Sutent

Sutent Adverse Reactions

sunitinib

Manufacturer:

Pfizer

Distributor:

Zuellig Pharma
Full Prescribing Info
Adverse Reactions
Table 5 presents the adverse drug reactions (ADRs) by system organ class (SOC) from single-agent studies (N=7527) in advanced RCC, GIST, pNET of RCC, and from the post-marketing experience. A dataset that pooled the 12 single-agent studies in the marketed indications was used to calculate causality. ADRs are listed within each SOC by decreasing medical seriousness or clinical importance. (See Table 5.)

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ADR frequencies presented previously represent the frequencies of the events that occurred in sunitinib-treated subjects regardless of causality assessment.
The most important serious adverse reactions associated with sunitinib treatment of patients with solid tumors‡⁎ were pulmonary embolism, thrombocytopenia, tumor hemorrhage, febrile neutropenia, and hypertension (see Precautions).
The most common ADRs of any grade included: fatigue; gastrointestinal disorders, such as diarrhea, nausea, stomatitis, dyspepsia, and vomiting; skin discoloration; rash; palmar plantar erythrodysesthesia; dry skin; hair color changes; mucosal inflammation; asthenia; dysgeusia; anorexia and hypertension. Fatigue, hypertension and neutropenia were the most common ADRs of Grade 3 maximum severity, and increased lipase was the most frequently occurring ADRs of Grade 4 maximum severity in subjects with solid tumors.
Epistaxis, was the most frequent hemorrhagic ADR, having been reported for approximately half of the subjects with solid tumors* who experienced hemorrhagic events (see Precautions).
In clinical studies of sunitinib, seizures have been observed in subjects with radiological evidence of brain metastases. In addition, there have been reports (<1%), some fatal, of subjects presenting with seizures and radiological evidence of RPLS (see Precautions).
Description of Selected Adverse Reactions: Infections and Infestations: Cases of serious infection (with or without neutropenia), in some cases with fatal outcome, have been reported. The infections observed with sunitinib treatment are infections typically seen in cancer patients, e.g., respiratory infections (e.g., pneumonia, bronchitis), urinary tract infections, skin infections (e.g., cellulitis), sepsis/septic shock, and abscess (e.g., oral, genital, anorectal, skin, limb, visceral). Infections may be bacterial, viral, or fungal. Rare cases of necrotizing fasciitis, including of the perineum, sometimes fatal, have been reported.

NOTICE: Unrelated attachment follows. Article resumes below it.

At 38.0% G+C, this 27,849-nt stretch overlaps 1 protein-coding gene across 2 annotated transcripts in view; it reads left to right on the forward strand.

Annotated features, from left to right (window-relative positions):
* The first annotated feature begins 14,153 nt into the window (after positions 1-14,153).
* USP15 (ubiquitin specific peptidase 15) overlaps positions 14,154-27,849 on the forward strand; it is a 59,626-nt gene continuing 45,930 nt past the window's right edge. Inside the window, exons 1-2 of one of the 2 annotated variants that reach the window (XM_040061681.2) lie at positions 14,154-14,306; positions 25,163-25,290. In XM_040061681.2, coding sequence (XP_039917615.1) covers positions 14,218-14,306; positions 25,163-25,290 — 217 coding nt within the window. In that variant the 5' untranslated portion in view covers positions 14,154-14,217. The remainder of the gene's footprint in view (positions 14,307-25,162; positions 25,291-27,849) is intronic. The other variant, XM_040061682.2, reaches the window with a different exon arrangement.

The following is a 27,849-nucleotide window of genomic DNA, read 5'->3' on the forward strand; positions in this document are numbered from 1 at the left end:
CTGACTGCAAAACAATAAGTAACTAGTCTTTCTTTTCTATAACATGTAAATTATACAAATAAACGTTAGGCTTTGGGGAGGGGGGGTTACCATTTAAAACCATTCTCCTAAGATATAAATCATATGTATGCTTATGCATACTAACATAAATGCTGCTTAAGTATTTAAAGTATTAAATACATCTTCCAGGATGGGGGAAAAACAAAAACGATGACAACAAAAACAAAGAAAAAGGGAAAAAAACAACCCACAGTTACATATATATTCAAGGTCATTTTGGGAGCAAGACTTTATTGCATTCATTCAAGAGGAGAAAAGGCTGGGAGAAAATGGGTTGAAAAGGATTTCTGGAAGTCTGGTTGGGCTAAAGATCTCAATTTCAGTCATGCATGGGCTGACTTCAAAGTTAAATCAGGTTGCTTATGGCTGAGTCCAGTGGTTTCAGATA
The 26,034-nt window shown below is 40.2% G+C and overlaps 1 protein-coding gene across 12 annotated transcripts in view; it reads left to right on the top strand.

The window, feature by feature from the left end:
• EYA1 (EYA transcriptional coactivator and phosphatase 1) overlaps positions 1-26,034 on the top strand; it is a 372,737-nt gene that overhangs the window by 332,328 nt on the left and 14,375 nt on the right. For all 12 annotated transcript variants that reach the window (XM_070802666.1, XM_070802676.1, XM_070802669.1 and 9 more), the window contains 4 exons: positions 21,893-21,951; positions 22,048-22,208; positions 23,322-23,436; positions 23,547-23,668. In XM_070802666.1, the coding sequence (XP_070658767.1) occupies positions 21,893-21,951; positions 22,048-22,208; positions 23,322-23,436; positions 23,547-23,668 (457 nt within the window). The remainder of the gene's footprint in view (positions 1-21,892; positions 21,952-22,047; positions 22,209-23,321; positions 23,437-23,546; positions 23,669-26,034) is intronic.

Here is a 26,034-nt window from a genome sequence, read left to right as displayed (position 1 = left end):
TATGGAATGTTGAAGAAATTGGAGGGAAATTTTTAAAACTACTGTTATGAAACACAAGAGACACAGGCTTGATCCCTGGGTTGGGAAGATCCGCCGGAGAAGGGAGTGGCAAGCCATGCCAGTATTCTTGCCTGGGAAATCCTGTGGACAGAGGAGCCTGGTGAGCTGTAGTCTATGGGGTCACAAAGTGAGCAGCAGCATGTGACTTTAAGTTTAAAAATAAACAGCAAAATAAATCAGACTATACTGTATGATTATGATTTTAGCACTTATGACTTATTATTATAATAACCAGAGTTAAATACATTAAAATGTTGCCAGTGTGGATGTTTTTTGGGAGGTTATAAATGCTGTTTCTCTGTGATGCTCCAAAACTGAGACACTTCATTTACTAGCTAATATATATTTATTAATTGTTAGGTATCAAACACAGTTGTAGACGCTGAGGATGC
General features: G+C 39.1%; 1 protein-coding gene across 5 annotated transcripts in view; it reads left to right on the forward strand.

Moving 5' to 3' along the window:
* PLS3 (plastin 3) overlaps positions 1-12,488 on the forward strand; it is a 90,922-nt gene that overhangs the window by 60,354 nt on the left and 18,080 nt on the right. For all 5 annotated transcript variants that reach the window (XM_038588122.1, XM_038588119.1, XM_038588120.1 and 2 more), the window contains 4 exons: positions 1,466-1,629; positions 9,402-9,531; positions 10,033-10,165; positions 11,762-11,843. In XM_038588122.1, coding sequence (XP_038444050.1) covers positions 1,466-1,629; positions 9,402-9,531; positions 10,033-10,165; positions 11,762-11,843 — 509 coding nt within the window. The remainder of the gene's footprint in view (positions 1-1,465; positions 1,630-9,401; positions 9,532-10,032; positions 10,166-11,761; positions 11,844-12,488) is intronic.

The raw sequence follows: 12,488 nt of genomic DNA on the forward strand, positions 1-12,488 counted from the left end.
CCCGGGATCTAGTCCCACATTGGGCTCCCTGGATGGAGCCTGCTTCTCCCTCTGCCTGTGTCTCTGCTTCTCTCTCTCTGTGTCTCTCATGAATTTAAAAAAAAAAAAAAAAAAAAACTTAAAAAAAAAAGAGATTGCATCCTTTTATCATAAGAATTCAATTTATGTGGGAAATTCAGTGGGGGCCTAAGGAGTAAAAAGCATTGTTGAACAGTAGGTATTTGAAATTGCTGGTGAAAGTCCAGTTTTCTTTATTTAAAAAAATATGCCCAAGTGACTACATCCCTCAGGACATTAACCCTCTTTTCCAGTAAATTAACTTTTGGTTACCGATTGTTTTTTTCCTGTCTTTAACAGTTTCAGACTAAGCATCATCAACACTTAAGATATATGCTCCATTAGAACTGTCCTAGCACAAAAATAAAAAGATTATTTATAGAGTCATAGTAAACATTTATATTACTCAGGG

Blood and Lymphatic System Disorders: Rare cases of thrombotic microangiopathy, in some cases with fatal outcome, have been reported. Temporary suspension of sunitinib is recommended; following resolution, treatment may be resumed at the discretion of the treating physician.
Vascular Disorders:
Arterial Thromboembolic Events (ATE): Cases of arterial thromboembolic events (ATE), sometimes fatal, have been reported in patients treated with sunitinib. The most frequent events included cerebrovascular accident, transient ischaemic attack and cerebral infarction. Risk factors associated with ATE, in addition to the underlying malignant disease and age ≥65 years, included hypertension, diabetes mellitus, and prior thromboembolic disease.
*From initial clinical trials including primarily patients with GIST and cytokine-refractory advanced RCC.
Venous Thromboembolic Events (VTE): In the double-blind treatment phase of GIST study, 7 patients (3%) on sunitinib and none on placebo experienced VTE; 5 of the 7 were Grade 3 deep vein thrombosis (DVT), and 2 were Grade 1 or 2. Four of these 7 GIST patients discontinued treatment following first observation of DVT. Thirteen patients (3%) receiving sunitinib for treatment-naïve advanced RCC and 4 (2%) patients in the 2 cytokine-refractory advanced RCC studies had VTE reported. Nine of these patients had pulmonary embolism: 1 was Grade 2 and 8 were Grade 4. Eight patients had DVT: 1 with Grade 1, 2 with Grade 2, 4 with Grade 3, and 1 with Grade 4. One patient with pulmonary embolism in the cytokine-refractory advanced RCC study experienced dose interruption. In treatment-naïve advanced RCC patients receiving IFN-α, 6 (2%) VTE occurred; 1 (<1%) patient experienced a Grade 3 DVT and 5 (1%) patients had pulmonary embolism, all Grade 4.
Pulmonary embolism was reported in approximately 2.2% of patients with solid tumors‡ who received sunitinib. None of these events resulted in a patient discontinuing treatment with sunitinib; however, a dose reduction or temporary delay in treatment occurred in a few cases. There were no further occurrences of pulmonary embolism in these patients after treatment was resumed.
From initial clinical trials including primarily patients with GIST and cytokine-refractory advanced RCC. Musculoskeletal and Connective Tissue Disorders: Rare cases of myopathy and/or rhabdomyolysis with or without acute renal failure, in some cases with fatal outcome, have been reported. Most of these patients had pre-existing risk factors and/or were receiving concomitant medications known to be associated with these adverse reactions. Patients with signs or symptoms of muscle toxicity should be managed as per standard medical practice.
Long-term Safety in RCC: The long-term safety of sunitinib in patients with metastatic RCC was analyzed across 9 completed clinical studies conducted in the first-line, bevacizumab-refractory and cytokine-refractory treatment settings. The analysis included 5739 patients, of whom 807 (14%) were treated for ≥2 years up to 6 years. Prolonged treatment with sunitinib was not associated with new types or increased severity of treatment-related adverse events and except for hypothyroidism, toxicity was not cumulative.
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